What’s in a Name?
The perpetual patter of racing raindrops wouldn't cease. They wormed their way through the flimsy silken cloak and crawled into burning skin. Despite the onslaught of cold water, flesh continued to burn in retaliation. Everything was seething cold to the touch and black was overtaking every peripheral.
The vagrant was perched on the cusp of delirium but his anger impelled him to push on aimlessly. Beneath his feet lay the crudely torn remains of his diploma and magus identification card. A few tattered fragments stuck to his foot and refused to budge. The mage gave his foot a halfhearted shake but the paper stayed. His bare sole slid unceremoniously over stone and the rest of his body followed suit and lurched backwards.
He exhaled and accepted his futile fate.
When he blinked, he was back at the edge of the unnamed cliff. His satchel rested on his shoulder and the tattered paper was nowhere to be seen. With a sharp exhale, the wayfarer tore off the clasp of his satchel and found the diploma and magus card still intact. As he slung it off his shoulder and held it over his head, an epiphany befell him. He threw it into the gaping abyss and was greeted by a dull thud. Then he took a step over the edge.
It was a phantom pitfall. Nothing but soft clay soil lay beneath the blanket of shadows.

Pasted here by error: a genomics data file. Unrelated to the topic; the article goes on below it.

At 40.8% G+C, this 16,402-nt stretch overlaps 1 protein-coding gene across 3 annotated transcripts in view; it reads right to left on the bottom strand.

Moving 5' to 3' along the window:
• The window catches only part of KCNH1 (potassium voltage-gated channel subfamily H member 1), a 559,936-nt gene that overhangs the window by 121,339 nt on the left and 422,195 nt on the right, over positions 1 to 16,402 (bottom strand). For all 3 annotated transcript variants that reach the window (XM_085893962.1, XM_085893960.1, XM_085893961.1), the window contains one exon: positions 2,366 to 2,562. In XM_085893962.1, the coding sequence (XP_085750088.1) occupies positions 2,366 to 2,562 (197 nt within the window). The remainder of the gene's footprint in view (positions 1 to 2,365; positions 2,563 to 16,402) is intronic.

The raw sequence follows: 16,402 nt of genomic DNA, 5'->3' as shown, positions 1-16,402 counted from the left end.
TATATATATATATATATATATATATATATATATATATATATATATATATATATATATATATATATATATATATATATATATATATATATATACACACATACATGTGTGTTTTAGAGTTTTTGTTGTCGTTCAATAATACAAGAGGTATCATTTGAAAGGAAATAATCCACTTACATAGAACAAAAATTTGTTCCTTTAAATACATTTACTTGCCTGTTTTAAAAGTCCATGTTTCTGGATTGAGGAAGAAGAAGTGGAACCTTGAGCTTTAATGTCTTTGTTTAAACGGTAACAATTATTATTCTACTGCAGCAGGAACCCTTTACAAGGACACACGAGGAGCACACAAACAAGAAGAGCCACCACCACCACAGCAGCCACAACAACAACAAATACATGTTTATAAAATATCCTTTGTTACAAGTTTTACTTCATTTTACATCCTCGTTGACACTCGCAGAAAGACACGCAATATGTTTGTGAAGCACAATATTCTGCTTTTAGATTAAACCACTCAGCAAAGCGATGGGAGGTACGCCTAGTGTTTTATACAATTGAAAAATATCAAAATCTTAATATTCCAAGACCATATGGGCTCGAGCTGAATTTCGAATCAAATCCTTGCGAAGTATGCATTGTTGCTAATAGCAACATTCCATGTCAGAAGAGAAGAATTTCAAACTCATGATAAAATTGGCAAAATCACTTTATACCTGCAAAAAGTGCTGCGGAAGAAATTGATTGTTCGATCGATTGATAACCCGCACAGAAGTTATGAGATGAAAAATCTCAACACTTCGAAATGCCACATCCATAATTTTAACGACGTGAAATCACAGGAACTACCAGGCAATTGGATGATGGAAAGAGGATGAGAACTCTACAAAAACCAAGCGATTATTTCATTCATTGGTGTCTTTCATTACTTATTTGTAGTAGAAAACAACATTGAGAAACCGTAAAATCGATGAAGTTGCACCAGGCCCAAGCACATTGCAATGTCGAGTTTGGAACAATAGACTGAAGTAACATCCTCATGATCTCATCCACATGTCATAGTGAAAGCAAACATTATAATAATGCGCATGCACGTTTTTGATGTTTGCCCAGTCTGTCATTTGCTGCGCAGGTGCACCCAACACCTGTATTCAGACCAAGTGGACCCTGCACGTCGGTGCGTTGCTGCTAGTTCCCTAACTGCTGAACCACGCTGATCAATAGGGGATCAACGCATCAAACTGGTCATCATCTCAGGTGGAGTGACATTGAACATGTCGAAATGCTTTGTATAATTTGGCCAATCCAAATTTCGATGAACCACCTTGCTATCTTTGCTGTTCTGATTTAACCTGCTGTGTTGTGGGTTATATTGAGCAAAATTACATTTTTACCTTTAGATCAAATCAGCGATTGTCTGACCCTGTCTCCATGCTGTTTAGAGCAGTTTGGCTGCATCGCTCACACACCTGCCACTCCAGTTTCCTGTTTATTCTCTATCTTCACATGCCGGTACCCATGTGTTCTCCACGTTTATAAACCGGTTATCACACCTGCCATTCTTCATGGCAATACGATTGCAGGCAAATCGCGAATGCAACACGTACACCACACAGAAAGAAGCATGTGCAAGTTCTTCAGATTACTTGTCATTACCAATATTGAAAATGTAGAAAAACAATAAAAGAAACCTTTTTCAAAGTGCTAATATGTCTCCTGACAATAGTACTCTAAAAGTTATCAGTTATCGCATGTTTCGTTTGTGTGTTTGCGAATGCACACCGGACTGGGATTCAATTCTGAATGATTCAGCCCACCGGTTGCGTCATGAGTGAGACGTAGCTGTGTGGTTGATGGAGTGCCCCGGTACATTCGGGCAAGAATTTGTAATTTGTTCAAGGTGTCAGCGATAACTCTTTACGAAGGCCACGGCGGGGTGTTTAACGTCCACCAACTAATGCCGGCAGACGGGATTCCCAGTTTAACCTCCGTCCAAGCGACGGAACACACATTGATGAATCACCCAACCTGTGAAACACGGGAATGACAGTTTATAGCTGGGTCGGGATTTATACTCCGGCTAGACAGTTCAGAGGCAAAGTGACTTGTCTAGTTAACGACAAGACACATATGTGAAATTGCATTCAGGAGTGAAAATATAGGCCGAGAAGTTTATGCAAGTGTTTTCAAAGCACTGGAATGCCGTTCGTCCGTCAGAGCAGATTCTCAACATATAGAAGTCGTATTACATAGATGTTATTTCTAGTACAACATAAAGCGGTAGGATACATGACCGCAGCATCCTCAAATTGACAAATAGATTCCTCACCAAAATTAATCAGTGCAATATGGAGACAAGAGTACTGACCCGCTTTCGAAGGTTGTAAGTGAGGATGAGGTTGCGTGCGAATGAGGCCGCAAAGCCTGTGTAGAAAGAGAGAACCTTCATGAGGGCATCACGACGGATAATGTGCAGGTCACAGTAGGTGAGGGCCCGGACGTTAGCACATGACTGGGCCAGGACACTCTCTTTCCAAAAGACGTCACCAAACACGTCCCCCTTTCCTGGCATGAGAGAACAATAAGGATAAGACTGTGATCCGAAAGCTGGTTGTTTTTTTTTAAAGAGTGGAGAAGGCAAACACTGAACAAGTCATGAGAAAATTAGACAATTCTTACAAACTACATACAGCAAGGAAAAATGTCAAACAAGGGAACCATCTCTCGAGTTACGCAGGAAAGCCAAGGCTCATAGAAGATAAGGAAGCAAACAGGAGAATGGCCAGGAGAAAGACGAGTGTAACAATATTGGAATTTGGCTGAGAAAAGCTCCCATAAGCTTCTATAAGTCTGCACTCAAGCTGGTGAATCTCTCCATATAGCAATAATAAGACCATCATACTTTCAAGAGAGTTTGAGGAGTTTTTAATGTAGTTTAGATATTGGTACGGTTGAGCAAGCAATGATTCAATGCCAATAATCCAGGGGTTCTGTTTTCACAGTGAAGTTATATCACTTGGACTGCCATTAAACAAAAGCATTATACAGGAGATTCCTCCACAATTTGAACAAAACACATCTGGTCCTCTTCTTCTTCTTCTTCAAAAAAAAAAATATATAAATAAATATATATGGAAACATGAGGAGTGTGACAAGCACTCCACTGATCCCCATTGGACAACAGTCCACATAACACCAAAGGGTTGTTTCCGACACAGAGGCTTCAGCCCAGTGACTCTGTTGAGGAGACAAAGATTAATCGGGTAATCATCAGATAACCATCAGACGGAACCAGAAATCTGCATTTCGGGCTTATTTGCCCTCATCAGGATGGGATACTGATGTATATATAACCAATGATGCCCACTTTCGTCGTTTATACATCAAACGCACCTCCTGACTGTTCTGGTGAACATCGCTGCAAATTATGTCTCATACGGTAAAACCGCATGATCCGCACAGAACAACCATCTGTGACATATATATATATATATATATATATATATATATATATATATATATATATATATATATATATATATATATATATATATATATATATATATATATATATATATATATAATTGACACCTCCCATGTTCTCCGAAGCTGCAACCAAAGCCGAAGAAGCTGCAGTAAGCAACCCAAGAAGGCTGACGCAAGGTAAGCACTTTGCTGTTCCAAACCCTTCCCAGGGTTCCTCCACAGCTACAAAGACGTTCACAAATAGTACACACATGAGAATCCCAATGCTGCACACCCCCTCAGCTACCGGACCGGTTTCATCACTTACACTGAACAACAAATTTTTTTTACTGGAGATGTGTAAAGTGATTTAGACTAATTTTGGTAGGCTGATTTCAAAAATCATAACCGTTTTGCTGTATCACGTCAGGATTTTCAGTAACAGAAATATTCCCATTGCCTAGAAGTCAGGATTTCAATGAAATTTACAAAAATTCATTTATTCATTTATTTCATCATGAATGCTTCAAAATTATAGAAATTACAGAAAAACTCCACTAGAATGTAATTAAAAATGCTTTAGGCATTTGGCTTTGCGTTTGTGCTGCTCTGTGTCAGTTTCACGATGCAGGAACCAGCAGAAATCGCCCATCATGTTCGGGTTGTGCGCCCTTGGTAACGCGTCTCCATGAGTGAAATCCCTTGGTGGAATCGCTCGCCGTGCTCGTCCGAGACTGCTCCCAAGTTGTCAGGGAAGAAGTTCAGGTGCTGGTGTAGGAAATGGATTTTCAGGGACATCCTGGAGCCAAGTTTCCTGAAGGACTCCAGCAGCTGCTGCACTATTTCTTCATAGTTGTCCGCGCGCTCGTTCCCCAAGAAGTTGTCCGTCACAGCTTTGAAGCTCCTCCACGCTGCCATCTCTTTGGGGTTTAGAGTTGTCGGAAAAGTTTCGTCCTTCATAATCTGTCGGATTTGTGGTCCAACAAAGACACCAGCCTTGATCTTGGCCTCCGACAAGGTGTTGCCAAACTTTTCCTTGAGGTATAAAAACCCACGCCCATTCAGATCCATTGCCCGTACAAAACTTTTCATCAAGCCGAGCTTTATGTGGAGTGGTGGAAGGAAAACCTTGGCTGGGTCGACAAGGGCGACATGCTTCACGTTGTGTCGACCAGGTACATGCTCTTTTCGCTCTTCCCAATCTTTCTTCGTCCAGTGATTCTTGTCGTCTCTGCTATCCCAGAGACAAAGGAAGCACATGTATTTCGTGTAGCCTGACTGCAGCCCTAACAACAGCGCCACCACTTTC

The wanderer knew he had to do it himself. He procured a quill from his pocket. Although it was soaked in rain, the decrepit wand would have to make do. In anguished, raspy breaths he cried a string of incantations that no student should utter. When he was done, a bright iridescent light emerged but it wasn't the light he was looking for. It wasn't accompanied by searing pain that indicated the end was near. Instead, a willowy web of wisps in the vague form of a rather grotesque head stared at him with an unsettling, childlike mirth.
The spiral into chaos had already begun and no matter which path he took, he couldn't bring it to an end.
The florescent apparition tilted to the side and began to speak in a timid voice.
"You're the card bearer now."
It morphed from a head into a pair of hands and then gestured forward. A blank deck of magic cards sat expectantly by the sleeping mage's feet.
Unbeknownst to him, an imminent danger was near.
The Lone Wolf
Leery topaz irises pierced through the hazy curtain of rain. The grating thud of claws against gravel and mud accompanied it. This bloodthirsty glare intensified with each booming step taken. Any person meeting its gaze would have been petrified on the spot.
The vagrant simply did not care.
Although he couldn't see it, he was well aware that a creature was close by. Instead of making an attempt to flee, he simply rolled to the side and closed his eyes. The continuous thuds of cautious footsteps were drawing near but they evoked no fear out of the wayfarer.
The thump of footsteps came to an anticlimactic halt and the creature let out a pitiful, raspy cry. The airy, shrill shrieks made a hummingbird seem horrifying in comparison.